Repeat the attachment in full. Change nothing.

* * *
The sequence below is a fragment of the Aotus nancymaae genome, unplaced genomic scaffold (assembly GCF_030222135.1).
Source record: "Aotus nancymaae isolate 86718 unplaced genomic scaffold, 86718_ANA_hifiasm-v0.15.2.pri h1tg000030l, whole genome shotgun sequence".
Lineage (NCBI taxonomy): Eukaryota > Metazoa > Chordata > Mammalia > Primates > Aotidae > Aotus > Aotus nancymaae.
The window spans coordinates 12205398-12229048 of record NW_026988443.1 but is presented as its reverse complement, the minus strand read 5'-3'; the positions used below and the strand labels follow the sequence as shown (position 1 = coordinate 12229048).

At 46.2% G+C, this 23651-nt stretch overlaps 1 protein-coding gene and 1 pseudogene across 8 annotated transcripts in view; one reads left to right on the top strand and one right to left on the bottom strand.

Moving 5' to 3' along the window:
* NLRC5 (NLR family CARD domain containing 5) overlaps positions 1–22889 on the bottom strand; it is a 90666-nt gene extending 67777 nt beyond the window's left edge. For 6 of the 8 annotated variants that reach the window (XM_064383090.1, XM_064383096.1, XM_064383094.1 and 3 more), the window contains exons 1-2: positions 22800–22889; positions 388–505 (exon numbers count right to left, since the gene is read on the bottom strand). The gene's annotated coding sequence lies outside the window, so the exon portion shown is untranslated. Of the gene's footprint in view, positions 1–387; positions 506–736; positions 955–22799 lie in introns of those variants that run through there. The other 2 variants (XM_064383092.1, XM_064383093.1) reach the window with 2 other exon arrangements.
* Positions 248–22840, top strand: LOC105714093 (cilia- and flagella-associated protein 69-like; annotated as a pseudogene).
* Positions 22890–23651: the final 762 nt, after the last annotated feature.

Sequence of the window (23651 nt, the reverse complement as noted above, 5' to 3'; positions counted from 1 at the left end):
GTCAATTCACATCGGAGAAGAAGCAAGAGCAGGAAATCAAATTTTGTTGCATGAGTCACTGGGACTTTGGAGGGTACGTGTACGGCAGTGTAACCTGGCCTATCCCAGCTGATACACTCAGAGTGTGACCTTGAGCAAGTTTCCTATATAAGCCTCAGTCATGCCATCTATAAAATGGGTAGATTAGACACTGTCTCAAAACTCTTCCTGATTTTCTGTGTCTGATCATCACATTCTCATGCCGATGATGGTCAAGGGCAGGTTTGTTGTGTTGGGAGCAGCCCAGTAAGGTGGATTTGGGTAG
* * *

The sequence below is a fragment of the Aotus nancymaae genome, unplaced genomic scaffold (assembly GCF_030222135.1).
Source record: "Aotus nancymaae isolate 86718 unplaced genomic scaffold, 86718_ANA_hifiasm-v0.15.2.pri h1tg000030l, whole genome shotgun sequence".
Lineage (NCBI taxonomy): Eukaryota > Metazoa > Chordata > Mammalia > Primates > Aotidae > Aotus > Aotus nancymaae.
The window spans coordinates 12205398-12229048 of record NW_026988443.1 but is presented as its reverse complement, the minus strand read 5'-3'; the positions used below and the strand labels follow the sequence as shown (position 1 = coordinate 12229048).

At 46.2% G+C, this 23651-nt stretch overlaps 1 protein-coding gene and 1 pseudogene across 8 annotated transcripts in view; one reads left to right on the top strand and one right to left on the bottom strand.

Moving 5' to 3' along the window:
* NLRC5 (NLR family CARD domain containing 5) overlaps positions 1–22889 on the bottom strand; it is a 90666-nt gene extending 67777 nt beyond the window's left edge. For 6 of the 8 annotated variants that reach the window (XM_064383090.1, XM_064383096.1, XM_064383094.1 and 3 more), the window contains exons 1-2: positions 22800–22889; positions 388–505 (exon numbers count right to left, since the gene is read on the bottom strand). The gene's annotated coding sequence lies outside the window, so the exon portion shown is untranslated. Of the gene's footprint in view, positions 1–387; positions 506–736; positions 955–22799 lie in introns of those variants that run through there. The other 2 variants (XM_064383092.1, XM_064383093.1) reach the window with 2 other exon arrangements.
* Positions 248–22840, top strand: LOC105714093 (cilia- and flagella-associated protein 69-like; annotated as a pseudogene).
* Positions 22890–23651: the final 762 nt, after the last annotated feature.

Sequence of the window (23651 nt, the reverse complement as noted above, 5' to 3'; positions counted from 1 at the left end):
GTCAATTCACATCGGAGAAGAAGCAAGAGCAGGAAATCAAATTTTGTTGCATGAGTCACTGGGACTTTGGAGGGTACGTGTACGGCAGTGTAACCTGGCCTATCCCAGCTGATACACTCAGAGTGTGACCTTGAGCAAGTTTCCTATATAAGCCTCAGTCATGCCATCTATAAAATGGGTAGATTAGACACTGTCTCAAAACTCTTCCTGATTTTCTGTGTCTGATCATCACATTCTCATGCCGATGATGGTCAAGGGCAGGTTTGTTGTGTTGGGAGCAGCCCAGTAAGGTGGATTTGGGTAG